TikTok sale puts Canada be­tween U.S., China again

Ot­tawa faces pres­sure to take sides

Times Colonist - - Business - JOR­DAN PRESS

OT­TAWA — The po­ten­tial sale of so­cial-media plat­form TikTok to Mi­crosoft is leav­ing Canada with a sense of déjà vu.

Ex­perts say the coun­try is once again be­ing pres­sured to take sides in a de­bate about dig­i­tal tech­nol­ogy that seems driven more by pol­i­tics than by pol­icy.

U.S. Pres­i­dent Don­ald Trump is ef­fec­tively forc­ing the sale of the Chi­nese-owned TikTok, cit­ing na­tional-se­cu­rity con­cerns over the user data and de­vice ac­cess po­ten­tially avail­able to China’s gov­ern­ment.

Mi­crosoft has emerged as a po­ten­tial buyer for the pop­u­lar video-shar­ing app, seek­ing to ac­quire its pres­ence in the United States, New Zealand, Aus­tralia and Canada.

Michael Geist, an ex­pert in in­ter­net law at the Univer­sity of Ot­tawa, says the is­sue feels like a re­play of the de­bate over whether to al­low Huawei tech­nol­ogy into Canada’s 5G wire­less data net­works.

The fed­eral gov­ern­ment still hasn’t ended that de­bate with a de­ci­sion, while Huawei ex­ec­u­tive Meng Wanzhou awaits pos­si­ble ex­tra­di­tion to the United States after be­ing ar­rested in Van­cou­ver and two Cana­di­ans, Michael Kovrig and Michael Spa­vor, have been de­tained in China for more than 600 days.

Geist says Canada is once again un­com­fort­ably pres­sured to take sides in an emerg­ing global dig­i­tal tech bat­tle and may try to not get too in­volved in the TikTok talks.

“At this stage, I’m not con­vinced that the Cana­dian gov­ern­ment has clear pol­icy on the area,” Geist said, “mean­ing our likely re­sponse is to stay on the side­lines and let the is­sue un­fold with­out much in­put or en­gage­ment.”

TikTok launched three years ago and now boasts 100 mil­lion users world­wide who up­load short, catchy videos.

A re­port ear­lier this year from We Are So­cial, a global agency that tracks so­cial-media use, found that TikTok was the sixth most-down­loaded app in Canada in 2019, but used by only nine per cent of Cana­dian in­ter­net users aged 16 to 64.

Trump has framed his con­cerns around a Chi­nese com­pany hav­ing ac­cess to Amer­i­cans’ per­sonal data, echo­ing con­cerns that this year led a Chi­nese gam­ing com­pany to sell Grindr, a gay dat­ing app, to an U.S. com­pany for more than $600 mil­lion US.

Trump’s push comes amid es­ca­lat­ing rhetoric to­ward Bei­jing over trade and the novel coro­n­avirus pan­demic.

“The re­cent TikTok de­vel­op­ments in the U.S. ap­pear to be driven far more by pol­i­tics than pol­icy,” Geist said.

“There is lit­tle dif­fer­ence in the data col­lec­tion prac­tices of TikTok and the large U.S. so­cial­me­dia com­pa­nies.”

A de­ci­sion late last month from the Court of Jus­tice of the Euro­pean Union high­lighted what it saw as the in­ad­e­quacy of U.S. pri­vacy laws, say­ing the U.S. gov­ern­ment could have unchecked ac­cess to user in­for­ma­tion through its own sur­veil­lance laws.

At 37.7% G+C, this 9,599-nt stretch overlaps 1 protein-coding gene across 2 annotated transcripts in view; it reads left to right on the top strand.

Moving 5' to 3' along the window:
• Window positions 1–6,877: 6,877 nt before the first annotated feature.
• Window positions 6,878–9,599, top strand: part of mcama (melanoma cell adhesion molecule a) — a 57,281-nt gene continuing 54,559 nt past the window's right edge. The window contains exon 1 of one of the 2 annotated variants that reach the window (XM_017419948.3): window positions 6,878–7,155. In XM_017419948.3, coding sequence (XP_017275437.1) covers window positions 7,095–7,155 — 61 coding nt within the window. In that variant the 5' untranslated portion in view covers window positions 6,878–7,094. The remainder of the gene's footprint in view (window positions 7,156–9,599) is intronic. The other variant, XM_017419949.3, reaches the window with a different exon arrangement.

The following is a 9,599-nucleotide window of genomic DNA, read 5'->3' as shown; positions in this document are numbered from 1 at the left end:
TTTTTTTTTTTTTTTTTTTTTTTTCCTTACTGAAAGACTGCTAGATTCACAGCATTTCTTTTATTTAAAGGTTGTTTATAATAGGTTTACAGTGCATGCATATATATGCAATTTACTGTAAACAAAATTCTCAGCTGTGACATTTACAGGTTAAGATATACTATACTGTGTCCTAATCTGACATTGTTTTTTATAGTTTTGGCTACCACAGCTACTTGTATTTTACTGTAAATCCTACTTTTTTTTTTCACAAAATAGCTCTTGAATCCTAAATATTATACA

So while bringing TikTok’s user data to U.S. servers might al­le­vi­ate con­cerns about Chi­nese spy­ing, it doesn’t elim­i­nate con­cerns of U.S. agen­cies do­ing the same to an Amer­i­can-owned plat­form.

“When Europe passed the strong­est pri­vacy reg­u­la­tion in the world, Mi­crosoft de­cided to offer those pro­tec­tions and rights to ev­ery­one — even though they weren’t re­quired to by law,” said Lau­ren Reid, pres­i­dent of pri­vacy con­sul­tancy The Pri­vacy Pro.

“At the end of the day, Mi­crosoft is a U.S. com­pany and is sub­ject to the U.S. gov­ern­ment sur­veil­lance pro­grams, which al­low unchecked ac­cess to the per­sonal in­for­ma­tion held by pri­vate com­pa­nies.”

On Mon­day, Trump told re­porters he would ban TikTok in the U.S. un­less Mi­crosoft or another Amer­i­can com­pany bought the app by Sept. 15, with a por­tion of the sale go­ing to the U.S. trea­sury.

Christo­pher Par­sons, a se­nior re­search as­so­ciate at the Univer­sity of Toronto’s Ci­ti­zen Lab, said Trump’s ac­tions to force a sale would be a fairly sub­stan­tive break with the way govern­ments usu­ally treat in­ter­net com­pa­nies. In ef­fect, the pres­i­dent’s ac­tions sug­gest each coun­try should have its own branches of so­cial-media com­pa­nies, Par­sons said.

A ques­tion for Cana­dian pol­icy-makers is what they would do if a coun­try de­manded part of a do­mes­tic tech dar­ling — Par­sons used Ot­tawa-based Shopify as an ex­am­ple — be hived off for sim­i­lar rea­sons Trump has for TikTok. “If Canada were to be in­volved, I think that it may be less around con­cerns about there be­ing two Tik­Toks and more around are these the kinds of norms we want to be prop­a­gated,” he said.

Cit­ing na­tional-se­cu­rity fears, U.S. Pres­i­dent Don­ald Trump is ef­fec­tively forc­ing the sale of Chi­nese-owned TikTok.

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